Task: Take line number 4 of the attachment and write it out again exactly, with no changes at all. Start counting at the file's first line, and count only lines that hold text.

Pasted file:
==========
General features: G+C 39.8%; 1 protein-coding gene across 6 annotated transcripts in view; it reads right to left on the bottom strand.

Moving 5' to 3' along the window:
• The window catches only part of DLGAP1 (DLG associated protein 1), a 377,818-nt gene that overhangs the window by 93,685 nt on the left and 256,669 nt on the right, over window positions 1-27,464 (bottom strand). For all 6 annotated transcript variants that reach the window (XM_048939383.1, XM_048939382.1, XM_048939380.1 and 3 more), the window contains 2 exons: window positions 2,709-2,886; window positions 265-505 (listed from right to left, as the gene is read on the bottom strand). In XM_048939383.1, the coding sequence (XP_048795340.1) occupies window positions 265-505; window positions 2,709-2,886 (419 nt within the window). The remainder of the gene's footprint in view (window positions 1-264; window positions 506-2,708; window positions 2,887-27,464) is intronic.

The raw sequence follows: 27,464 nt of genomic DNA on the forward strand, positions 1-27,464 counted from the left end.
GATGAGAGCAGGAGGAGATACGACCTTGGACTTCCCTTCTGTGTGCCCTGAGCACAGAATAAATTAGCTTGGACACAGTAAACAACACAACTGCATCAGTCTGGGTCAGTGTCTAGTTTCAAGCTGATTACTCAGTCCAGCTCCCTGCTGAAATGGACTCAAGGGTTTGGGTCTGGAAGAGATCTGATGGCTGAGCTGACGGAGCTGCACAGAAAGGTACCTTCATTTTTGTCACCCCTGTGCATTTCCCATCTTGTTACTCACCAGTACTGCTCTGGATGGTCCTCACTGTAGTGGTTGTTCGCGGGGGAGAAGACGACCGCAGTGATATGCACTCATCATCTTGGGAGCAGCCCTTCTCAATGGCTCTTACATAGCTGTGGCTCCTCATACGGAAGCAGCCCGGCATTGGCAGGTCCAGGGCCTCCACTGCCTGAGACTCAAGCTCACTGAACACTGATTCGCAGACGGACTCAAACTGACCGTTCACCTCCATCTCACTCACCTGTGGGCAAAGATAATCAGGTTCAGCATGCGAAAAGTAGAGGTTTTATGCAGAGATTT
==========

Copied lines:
The raw sequence follows: 27,464 nt of genomic DNA on the forward strand, positions 1-27,464 counted from the left end.